Barracoon: The Story of the Last "Black Cargo"Amistad #ad - Of the millions of men, women, and children transported from Africa to America as slaves, Cudjo was then the only person alive to tell the story of this integral part of the nation’s history. During those weeks, the young writer and the elderly formerly enslaved man ate peaches and watermelon that grew in the backyard and talked about Cudjo’s past―memories from his childhood in Africa, the harrowing experience of the Middle Passage packed with more than 100 other souls aboard the Clotilda, the horrors of being captured and held in a barracoon for selection by American slavers, and the years he spent in slavery until the end of the Civil War.
Based on those interviews, featuring cudjo’s unique vernacular, and written from Hurston’s perspective with the compassion and singular style that have made her one of the preeminent American authors of the twentieth-century, Barracoon masterfully illustrates the tragedy of slavery and of one life forever defined by it.
Barracoon: The Story of the Last "Black Cargo" #ad - Hurston was there to record cudjo’s firsthand account of the raid that led to his capture and bondage fifty years after the Atlantic slave trade was outlawed in the United States. In 1931, hurston returned to plateau, the African-centric community three miles from Mobile founded by Cudjo and other former slaves from his ship.
New york times bestseller • time magazine’s best nonfiction book of 2018 • new york public library’s best Book of 2018 • NPR’s Book Concierge Best Book of 2018 • Economist Book of the Year • SELF. Com’s best books of 2018 • audible’s best of the year • bookriot’s best audio books of 2018 • the atlantic’s books briefing: history, Reconsidered • Atlanta Journal Constitution, Best Southern Books 2018 • The Christian Science Monitor’s Best Books 2018 • “A profound impact on Hurston’s literary legacy.
New york times“One of the greatest writers of our time. Toni morrison“zora neale Hurston’s genius has once again produced a Maestrapiece.
Dreams of Africa in Alabama: The Slave Ship Clotilda and the Story of the Last Africans Brought to AmericaOxford University Press #ad - African town is still home to a community of Clotilda descendants. Sulzby award of the alabama historical association and a 2008 finalist for the Hurston/Wright Legacy Award, this acclaimed volume tells the moving story of the last recorded group of Africans deported to the United States as slaves--more than fifty years after the United States abolished the international slave trade.
Sylviane A. They ruled it according to customary african laws, spoke their own regional language and, when giving interviews, insisted that writers use their African names so that their families would know that they were still alive. After emancipation, bought land, and founded their own settlement, the group reunited from various plantations, known as African Town.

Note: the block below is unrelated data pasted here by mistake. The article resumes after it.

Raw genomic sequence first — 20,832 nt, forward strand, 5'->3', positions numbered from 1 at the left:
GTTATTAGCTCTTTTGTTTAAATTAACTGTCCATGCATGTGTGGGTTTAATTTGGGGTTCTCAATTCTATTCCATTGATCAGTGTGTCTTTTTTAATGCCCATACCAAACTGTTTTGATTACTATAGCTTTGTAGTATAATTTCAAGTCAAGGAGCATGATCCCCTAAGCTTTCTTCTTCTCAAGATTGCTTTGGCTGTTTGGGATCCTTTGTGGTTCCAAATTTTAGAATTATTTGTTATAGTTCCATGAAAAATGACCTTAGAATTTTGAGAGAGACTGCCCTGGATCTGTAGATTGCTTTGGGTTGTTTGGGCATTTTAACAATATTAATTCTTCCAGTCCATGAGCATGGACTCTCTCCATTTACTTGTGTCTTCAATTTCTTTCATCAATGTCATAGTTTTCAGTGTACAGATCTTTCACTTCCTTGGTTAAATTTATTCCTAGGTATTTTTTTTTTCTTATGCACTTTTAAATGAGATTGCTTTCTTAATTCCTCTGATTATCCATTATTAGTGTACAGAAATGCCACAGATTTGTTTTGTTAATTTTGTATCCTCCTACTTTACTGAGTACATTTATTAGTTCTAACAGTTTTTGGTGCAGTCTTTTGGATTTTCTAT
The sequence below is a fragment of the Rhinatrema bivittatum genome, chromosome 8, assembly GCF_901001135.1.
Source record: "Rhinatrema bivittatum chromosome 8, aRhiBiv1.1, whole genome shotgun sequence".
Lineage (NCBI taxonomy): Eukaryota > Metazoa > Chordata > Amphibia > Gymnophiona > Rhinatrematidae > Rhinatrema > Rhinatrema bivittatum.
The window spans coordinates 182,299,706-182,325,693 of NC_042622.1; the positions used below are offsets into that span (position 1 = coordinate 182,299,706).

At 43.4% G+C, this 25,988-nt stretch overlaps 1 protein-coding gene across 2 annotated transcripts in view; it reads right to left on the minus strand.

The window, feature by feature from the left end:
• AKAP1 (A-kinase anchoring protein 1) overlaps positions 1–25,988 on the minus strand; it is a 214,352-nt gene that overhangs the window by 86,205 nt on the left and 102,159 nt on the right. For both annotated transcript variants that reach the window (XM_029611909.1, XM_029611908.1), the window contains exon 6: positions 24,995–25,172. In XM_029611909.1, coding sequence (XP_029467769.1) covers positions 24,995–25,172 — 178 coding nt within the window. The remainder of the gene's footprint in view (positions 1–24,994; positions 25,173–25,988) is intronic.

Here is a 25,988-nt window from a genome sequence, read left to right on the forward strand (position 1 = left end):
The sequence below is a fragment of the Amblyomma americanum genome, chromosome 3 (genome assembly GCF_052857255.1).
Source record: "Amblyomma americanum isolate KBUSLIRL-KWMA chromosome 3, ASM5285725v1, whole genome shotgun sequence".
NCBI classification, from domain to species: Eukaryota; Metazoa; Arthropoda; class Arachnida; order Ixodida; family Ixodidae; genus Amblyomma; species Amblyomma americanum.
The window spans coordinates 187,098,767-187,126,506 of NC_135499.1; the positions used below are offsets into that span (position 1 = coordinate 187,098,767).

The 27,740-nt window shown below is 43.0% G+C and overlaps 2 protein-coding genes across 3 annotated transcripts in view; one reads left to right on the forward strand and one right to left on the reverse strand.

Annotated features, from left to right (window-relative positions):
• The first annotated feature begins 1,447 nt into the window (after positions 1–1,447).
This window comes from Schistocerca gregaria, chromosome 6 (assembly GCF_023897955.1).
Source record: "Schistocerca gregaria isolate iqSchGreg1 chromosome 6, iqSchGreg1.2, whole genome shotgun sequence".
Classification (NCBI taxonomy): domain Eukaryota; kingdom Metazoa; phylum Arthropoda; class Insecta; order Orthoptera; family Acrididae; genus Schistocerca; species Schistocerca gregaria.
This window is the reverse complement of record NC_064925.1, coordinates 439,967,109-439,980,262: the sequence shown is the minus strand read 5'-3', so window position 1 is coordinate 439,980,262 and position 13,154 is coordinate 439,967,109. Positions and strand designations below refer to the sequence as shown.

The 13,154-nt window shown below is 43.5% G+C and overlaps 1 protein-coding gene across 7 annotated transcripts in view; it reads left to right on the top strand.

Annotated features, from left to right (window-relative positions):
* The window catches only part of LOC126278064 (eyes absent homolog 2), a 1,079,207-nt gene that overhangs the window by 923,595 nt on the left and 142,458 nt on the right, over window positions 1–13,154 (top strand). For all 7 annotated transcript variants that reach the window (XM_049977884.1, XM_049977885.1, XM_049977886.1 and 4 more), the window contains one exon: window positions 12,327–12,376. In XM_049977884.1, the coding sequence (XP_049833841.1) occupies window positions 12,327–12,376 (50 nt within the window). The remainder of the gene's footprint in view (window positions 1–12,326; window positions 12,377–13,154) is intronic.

Dreams of Africa in Alabama: The Slave Ship Clotilda and the Story of the Last Africans Brought to America #ad - Oxford university Press USA. Winner of the 2007 wesley-logan Prize of the American Historical Association, the 2009 G. Diouf reconstructs the lives of 110 men, women, recounting their capture and passage in the slave pen in Ouidah, and children from Benin and Nigeria who were brought ashore in Alabama in 1860 under cover of night, and describing their experience of slavery alongside American-born enslaved men and women.
Their Eyes Were Watching GodAmistad #ad - A pbs great american read top 100 pick“a deeply soulful novel that comprehends love and cruelty, and separates the big people from the small of heart, without ever losing sympathy for those unfortunates who don’t know how to live properly. Zadie smithone of the most important and enduring books of the twentieth century, Their Eyes Were Watching God brings to life a Southern love story with the wit and pathos found only in the writing of Zora Neale Hurston.
HarperCollins Publishers. Out of print for almost thirty years—due largely to initial audiences’ rejection of its strong black female protagonist—Hurston’s classic has since its 1978 reissue become perhaps the most widely read and highly acclaimed novel in the canon of African-American literature.
Their Eyes Were Watching God #ad - Oxford university Press USA.
Barracoon: The Story of the Last SlaveHQ #ad - HarperCollins Publishers. Spending more than three months there, she talked in depth with Cudjo about the details of his life. Hurston was there to record cudjo’s firsthand account of the raid that led to his capture and bondage fifty years after the Atlantic slave trade was outlawed in the United States.
In 1931, hurston returned to plateau, the African-centric community three miles from Mobile founded by Cudjo and other former slaves from his ship. Of the millions of men, women, and children transported from Africa to America as slaves, Cudjo was then the only person alive to tell the story of this integral part of the nation’s history.
During those weeks, the harrowing experience of the middle passage packed with more than 100 other souls aboard the Clotilda, the horrors of being captured and held in a barracoon for selection by American slavers, the young writer and the elderly formerly enslaved man ate peaches and watermelon that grew in the backyard and talked about Cudjo’s past―memories from his childhood in Africa, and the years he spent in slavery until the end of the Civil War.
Barracoon: The Story of the Last Slave #ad - Based on those interviews, featuring cudjo’s unique vernacular, and written from Hurston’s perspective with the compassion and singular style that have made her one of the preeminent American authors of the twentieth-century, Barracoon masterfully illustrates the tragedy of slavery and of one life forever defined by it.